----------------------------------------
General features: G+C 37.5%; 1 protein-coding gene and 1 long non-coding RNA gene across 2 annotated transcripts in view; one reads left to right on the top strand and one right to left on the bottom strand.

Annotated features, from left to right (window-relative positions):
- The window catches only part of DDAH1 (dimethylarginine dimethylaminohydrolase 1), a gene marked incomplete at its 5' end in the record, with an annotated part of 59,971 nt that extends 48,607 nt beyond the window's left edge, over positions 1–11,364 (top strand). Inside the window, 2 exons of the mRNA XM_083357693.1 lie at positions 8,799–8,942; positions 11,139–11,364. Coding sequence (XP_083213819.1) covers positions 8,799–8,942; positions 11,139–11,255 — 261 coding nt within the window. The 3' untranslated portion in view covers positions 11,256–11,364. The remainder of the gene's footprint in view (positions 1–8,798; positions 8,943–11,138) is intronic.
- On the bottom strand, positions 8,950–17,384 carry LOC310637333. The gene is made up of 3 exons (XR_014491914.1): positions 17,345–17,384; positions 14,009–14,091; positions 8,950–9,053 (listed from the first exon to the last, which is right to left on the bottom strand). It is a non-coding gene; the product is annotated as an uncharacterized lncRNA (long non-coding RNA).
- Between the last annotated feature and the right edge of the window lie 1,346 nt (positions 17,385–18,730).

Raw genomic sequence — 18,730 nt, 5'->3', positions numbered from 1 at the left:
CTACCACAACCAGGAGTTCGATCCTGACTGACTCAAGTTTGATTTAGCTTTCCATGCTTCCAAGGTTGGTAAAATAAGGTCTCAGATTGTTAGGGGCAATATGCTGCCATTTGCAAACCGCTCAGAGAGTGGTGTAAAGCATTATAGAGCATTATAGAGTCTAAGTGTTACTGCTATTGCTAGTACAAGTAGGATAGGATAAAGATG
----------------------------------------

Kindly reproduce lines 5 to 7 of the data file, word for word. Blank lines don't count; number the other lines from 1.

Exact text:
- Between the last annotated feature and the right edge of the window lie 1,346 nt (positions 17,385–18,730).

Raw genomic sequence — 18,730 nt, 5'->3', positions numbered from 1 at the left:
CTACCACAACCAGGAGTTCGATCCTGACTGACTCAAGTTTGATTTAGCTTTCCATGCTTCCAAGGTTGGTAAAATAAGGTCTCAGATTGTTAGGGGCAATATGCTGCCATTTGCAAACCGCTCAGAGAGTGGTGTAAAGCATTATAGAGCATTATAGAGTCTAAGTGTTACTGCTATTGCTAGTACAAGTAGGATAGGATAAAGATG